Dangers

Highly addictive and often full of unknown, toxic chemicals, illicit meth use endangers entire communities. Home labs endanger children and neighbors by filling the air with toxic chemicals and destroy property values by contaminating the surroundings. When taken long-term, meth produces debilitating psychological symptoms, such as hallucinations, and drastically reduces a person’s ability to feel pleasure.[1]

Originally methamphetamine was developed for use in bronchial inhalers and nasal decongestants. The drug is related to amphetamine, but it lasts longer and is more dangerous to the central nervous system (CNS).[2] It is still available in the United States through a prescription (Desoxyn), but physicians rarely prescribe it.The latest statistics show 897,000 Americans report current meth use, including 13,000 young people age 12 to 17 and 128,000 young adults age 18 to 25.[3]

In appearance, meth is a white crystalline power that is odorless and bitter tasting and easily dissolves in liquids. It is made from toxic and volatile substances melded together to form a dangerous conglomeration of chemicals.

Where Meth Comes From

People produce meth almost anywhere. Homes, apartments and trailers turn into secret labs for meth production.

Also, the technical knowledge needed to produce it is found on the Internet, and because of this, meth production is hard to control. Beyond its effect on users, meth impacts entire communities due to toxins released during production. Every pound of meth produces five to six pounds of hazardous waste, which is often disposed of secretly and dumped into area water sources or sewer systems. Production also contaminates homes and exposes people living in a residence, particularly children, to toxins that damage brains. Highly flammable chemicals are used in meth production, so explosions and house fires are common.1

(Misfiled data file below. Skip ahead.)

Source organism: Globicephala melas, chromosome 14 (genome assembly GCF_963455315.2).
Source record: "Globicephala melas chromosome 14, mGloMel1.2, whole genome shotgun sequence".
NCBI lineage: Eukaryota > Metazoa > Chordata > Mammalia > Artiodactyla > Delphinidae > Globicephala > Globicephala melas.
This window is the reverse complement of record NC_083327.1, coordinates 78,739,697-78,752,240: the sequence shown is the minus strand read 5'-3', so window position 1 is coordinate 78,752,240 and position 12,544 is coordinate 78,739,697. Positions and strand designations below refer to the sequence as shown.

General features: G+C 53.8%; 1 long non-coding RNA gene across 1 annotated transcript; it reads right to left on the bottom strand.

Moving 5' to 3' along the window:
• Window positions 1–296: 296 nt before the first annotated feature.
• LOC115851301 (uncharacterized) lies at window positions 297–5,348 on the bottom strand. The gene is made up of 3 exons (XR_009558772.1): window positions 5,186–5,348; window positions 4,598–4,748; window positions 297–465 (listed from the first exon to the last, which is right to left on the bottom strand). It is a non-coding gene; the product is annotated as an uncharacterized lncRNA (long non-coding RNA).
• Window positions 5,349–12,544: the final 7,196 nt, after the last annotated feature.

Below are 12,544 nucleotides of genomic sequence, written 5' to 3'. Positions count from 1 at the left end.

In the U.S., federal, state and local governments seek to limit illicit meth production by controlling the chemicals used in underground labs. Laws limit ingredients in cold medications, for example, by requiring people to sign names in logs when buying the medication. Meth producers use several chemicals to make meth, including pseudoephedrine (a part of over-the-counter cold medicines), anhydrous ammonia (used for agricultural fertilizer; industrial refrigerant), and red phosphorus (used in matches). Surges in meth use over the past decade suggest manufacturers find ways around restrictions by stealing chemicals or sending multiple people out to buy cold medicines. And, the number of meth labs is growing; incidents involving meth labs rose from 6,095 in 2007 to 11,239 in 2010.[4]

The U.S. government also works with other countries to regulate meth-related chemicals, particularly in countries where production is high – China, India and Germany.Mexico also changed its laws to further regulate chemicals in cold medicines. Even so, illicit meth production still occurs and the drug is full of unknown chemicals.It’s impossible to know what’s in a dose of meth, making it even more dangerous than a pure form of the drug.4

Risks Associated with Meth Use